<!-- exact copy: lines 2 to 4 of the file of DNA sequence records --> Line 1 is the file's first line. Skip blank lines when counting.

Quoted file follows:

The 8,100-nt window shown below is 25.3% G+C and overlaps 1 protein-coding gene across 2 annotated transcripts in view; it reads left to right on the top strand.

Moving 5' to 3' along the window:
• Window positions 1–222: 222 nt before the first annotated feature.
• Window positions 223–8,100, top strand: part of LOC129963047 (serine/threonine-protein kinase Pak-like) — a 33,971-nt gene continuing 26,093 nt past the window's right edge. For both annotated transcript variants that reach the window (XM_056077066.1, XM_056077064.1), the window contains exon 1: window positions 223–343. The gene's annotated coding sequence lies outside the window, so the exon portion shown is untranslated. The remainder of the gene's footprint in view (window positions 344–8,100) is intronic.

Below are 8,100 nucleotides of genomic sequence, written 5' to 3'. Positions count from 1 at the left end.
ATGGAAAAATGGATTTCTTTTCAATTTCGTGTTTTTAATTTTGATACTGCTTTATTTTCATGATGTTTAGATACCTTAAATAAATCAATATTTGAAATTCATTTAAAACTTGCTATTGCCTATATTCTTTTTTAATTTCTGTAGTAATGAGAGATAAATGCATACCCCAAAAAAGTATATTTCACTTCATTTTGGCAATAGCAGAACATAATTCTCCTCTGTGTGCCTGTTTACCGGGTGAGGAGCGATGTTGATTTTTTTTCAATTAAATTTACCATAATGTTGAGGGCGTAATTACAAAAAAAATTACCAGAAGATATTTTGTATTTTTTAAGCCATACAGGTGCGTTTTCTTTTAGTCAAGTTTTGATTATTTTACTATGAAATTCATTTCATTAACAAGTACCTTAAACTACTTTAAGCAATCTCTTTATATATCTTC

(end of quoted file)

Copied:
Moving 5' to 3' along the window:
• Window positions 1–222: 222 nt before the first annotated feature.
• Window positions 223–8,100, top strand: part of LOC129963047 (serine/threonine-protein kinase Pak-like) — a 33,971-nt gene continuing 26,093 nt past the window's right edge. For both annotated transcript variants that reach the window (XM_056077066.1, XM_056077064.1), the window contains exon 1: window positions 223–343. The gene's annotated coding sequence lies outside the window, so the exon portion shown is untranslated. The remainder of the gene's footprint in view (window positions 344–8,100) is intronic.